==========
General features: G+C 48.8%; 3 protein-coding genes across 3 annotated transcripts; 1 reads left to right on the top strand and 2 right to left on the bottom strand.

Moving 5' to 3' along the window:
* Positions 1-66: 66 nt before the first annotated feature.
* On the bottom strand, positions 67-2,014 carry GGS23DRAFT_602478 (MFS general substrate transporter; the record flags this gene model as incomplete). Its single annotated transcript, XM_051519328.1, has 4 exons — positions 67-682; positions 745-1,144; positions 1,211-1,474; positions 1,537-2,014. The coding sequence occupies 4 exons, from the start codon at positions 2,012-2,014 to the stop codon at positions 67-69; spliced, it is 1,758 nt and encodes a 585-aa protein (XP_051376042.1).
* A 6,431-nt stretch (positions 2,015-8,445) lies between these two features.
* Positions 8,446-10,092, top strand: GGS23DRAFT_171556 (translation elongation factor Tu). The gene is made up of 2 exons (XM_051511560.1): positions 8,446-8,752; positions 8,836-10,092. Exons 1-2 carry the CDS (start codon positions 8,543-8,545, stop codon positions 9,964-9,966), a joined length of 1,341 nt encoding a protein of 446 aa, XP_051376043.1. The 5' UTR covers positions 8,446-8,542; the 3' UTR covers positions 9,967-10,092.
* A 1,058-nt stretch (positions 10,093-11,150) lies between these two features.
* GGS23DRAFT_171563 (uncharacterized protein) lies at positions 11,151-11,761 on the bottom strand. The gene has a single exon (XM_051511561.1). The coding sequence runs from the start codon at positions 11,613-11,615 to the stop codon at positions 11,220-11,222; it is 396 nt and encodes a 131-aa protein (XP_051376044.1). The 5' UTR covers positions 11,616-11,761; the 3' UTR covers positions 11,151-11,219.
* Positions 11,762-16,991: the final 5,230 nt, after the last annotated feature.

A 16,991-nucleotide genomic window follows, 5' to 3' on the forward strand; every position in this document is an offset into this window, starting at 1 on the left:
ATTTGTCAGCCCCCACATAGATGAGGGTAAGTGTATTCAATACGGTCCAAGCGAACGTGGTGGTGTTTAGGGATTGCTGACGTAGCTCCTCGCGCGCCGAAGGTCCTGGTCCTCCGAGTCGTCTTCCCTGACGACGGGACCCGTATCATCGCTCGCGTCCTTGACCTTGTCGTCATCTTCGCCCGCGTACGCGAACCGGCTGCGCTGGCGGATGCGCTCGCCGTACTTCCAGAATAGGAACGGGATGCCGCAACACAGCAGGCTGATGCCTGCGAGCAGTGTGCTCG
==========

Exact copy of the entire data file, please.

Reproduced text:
General features: G+C 48.8%; 3 protein-coding genes across 3 annotated transcripts; 1 reads left to right on the top strand and 2 right to left on the bottom strand.

Moving 5' to 3' along the window:
* Positions 1-66: 66 nt before the first annotated feature.
* On the bottom strand, positions 67-2,014 carry GGS23DRAFT_602478 (MFS general substrate transporter; the record flags this gene model as incomplete). Its single annotated transcript, XM_051519328.1, has 4 exons — positions 67-682; positions 745-1,144; positions 1,211-1,474; positions 1,537-2,014. The coding sequence occupies 4 exons, from the start codon at positions 2,012-2,014 to the stop codon at positions 67-69; spliced, it is 1,758 nt and encodes a 585-aa protein (XP_051376042.1).
* A 6,431-nt stretch (positions 2,015-8,445) lies between these two features.
* Positions 8,446-10,092, top strand: GGS23DRAFT_171556 (translation elongation factor Tu). The gene is made up of 2 exons (XM_051511560.1): positions 8,446-8,752; positions 8,836-10,092. Exons 1-2 carry the CDS (start codon positions 8,543-8,545, stop codon positions 9,964-9,966), a joined length of 1,341 nt encoding a protein of 446 aa, XP_051376043.1. The 5' UTR covers positions 8,446-8,542; the 3' UTR covers positions 9,967-10,092.
* A 1,058-nt stretch (positions 10,093-11,150) lies between these two features.
* GGS23DRAFT_171563 (uncharacterized protein) lies at positions 11,151-11,761 on the bottom strand. The gene has a single exon (XM_051511561.1). The coding sequence runs from the start codon at positions 11,613-11,615 to the stop codon at positions 11,220-11,222; it is 396 nt and encodes a 131-aa protein (XP_051376044.1). The 5' UTR covers positions 11,616-11,761; the 3' UTR covers positions 11,151-11,219.
* Positions 11,762-16,991: the final 5,230 nt, after the last annotated feature.

A 16,991-nucleotide genomic window follows, 5' to 3' on the forward strand; every position in this document is an offset into this window, starting at 1 on the left:
ATTTGTCAGCCCCCACATAGATGAGGGTAAGTGTATTCAATACGGTCCAAGCGAACGTGGTGGTGTTTAGGGATTGCTGACGTAGCTCCTCGCGCGCCGAAGGTCCTGGTCCTCCGAGTCGTCTTCCCTGACGACGGGACCCGTATCATCGCTCGCGTCCTTGACCTTGTCGTCATCTTCGCCCGCGTACGCGAACCGGCTGCGCTGGCGGATGCGCTCGCCGTACTTCCAGAATAGGAACGGGATGCCGCAACACAGCAGGCTGATGCCTGCGAGCAGTGTGCTCG